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Avon Ongoing Net Rises 20% for First Quarter

NEW YORK -- Aided by solid results in domestic and international operations, Avon Products reported earnings from continuing operations climbed 20 percent in the first quarter ended March 31.<BR><BR>Earnings from continuing operations rose to $29.5...

NEW YORK — Aided by solid results in domestic and international operations, Avon Products reported earnings from continuing operations climbed 20 percent in the first quarter ended March 31.

Earnings from continuing operations rose to $29.5 million, or 41 cents a share, from $24.6 million, or 34 cents, a year earlier.

Sales gained 9 percent, to $913.6 million from $841.9 million.

After a $45.2 million charge for accounting changes, Avon had a net loss of $15.7 million in the latest quarter. In the 1993 quarter, Avon showed a loss of $92.9 million after charges of $107.5 million for accounting changes and a $10 million provision for discontinued operations.

Avon reported that sales of its U.S. operations rose 10 percent in the quarter while pretax income jumped 32 percent. The company did not provide dollar figures.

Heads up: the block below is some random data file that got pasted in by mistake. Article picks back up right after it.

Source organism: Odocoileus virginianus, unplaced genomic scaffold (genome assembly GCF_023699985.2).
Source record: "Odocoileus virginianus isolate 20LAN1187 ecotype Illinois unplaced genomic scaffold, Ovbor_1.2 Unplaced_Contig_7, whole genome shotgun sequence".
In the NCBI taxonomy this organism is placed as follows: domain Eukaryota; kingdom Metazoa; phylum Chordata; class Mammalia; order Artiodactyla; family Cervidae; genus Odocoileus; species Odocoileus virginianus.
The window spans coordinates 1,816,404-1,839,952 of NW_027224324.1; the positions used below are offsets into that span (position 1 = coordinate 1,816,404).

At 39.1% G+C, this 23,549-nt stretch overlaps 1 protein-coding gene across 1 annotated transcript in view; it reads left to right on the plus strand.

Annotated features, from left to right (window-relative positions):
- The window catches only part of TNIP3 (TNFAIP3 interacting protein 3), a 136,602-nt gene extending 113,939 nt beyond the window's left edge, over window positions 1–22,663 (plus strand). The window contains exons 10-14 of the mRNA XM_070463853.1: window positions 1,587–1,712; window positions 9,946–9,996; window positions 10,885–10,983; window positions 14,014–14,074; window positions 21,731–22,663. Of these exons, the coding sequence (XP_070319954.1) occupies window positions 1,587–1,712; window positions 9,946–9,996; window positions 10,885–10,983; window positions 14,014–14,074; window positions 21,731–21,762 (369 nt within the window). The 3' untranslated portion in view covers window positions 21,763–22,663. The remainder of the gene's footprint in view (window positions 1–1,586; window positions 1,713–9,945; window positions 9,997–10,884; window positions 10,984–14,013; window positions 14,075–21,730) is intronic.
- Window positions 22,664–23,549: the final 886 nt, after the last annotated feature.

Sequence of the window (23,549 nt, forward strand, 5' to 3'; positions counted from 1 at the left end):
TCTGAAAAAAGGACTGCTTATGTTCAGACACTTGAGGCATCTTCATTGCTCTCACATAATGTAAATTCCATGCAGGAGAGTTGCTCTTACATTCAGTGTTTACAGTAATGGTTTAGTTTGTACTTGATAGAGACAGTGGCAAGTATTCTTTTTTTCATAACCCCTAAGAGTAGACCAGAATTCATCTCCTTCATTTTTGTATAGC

“We are pleased that the strong rebound in the U.S. business is continuing, aided by the launch of a new intimate apparel line and by sales increases in most of our categories, as well as an improving economy,” said James E. Preston, chairman and chief executive officer.

Preston added that the company is also seeing an increase in productivity of independent sales representatives in the U.S., citing a “significant increase” in the average order size.

International sales rose 10 percent, and pretax income was up 17 percent. No dollar figures were given.

In the Americas, sales rose 14 percent and profits increased, with strong results in Argentina. The Pacific region had an 18 percent sales increase and a “solid gain” in operating profits as growth in Japan and the Pacific Rim offset the higher expenses incurred by its expansion in China.

In Europe, sales were off 5 percent, reflecting the unfavorable currency exchange and continued recessionary pressure, and pretax profit declined as expected.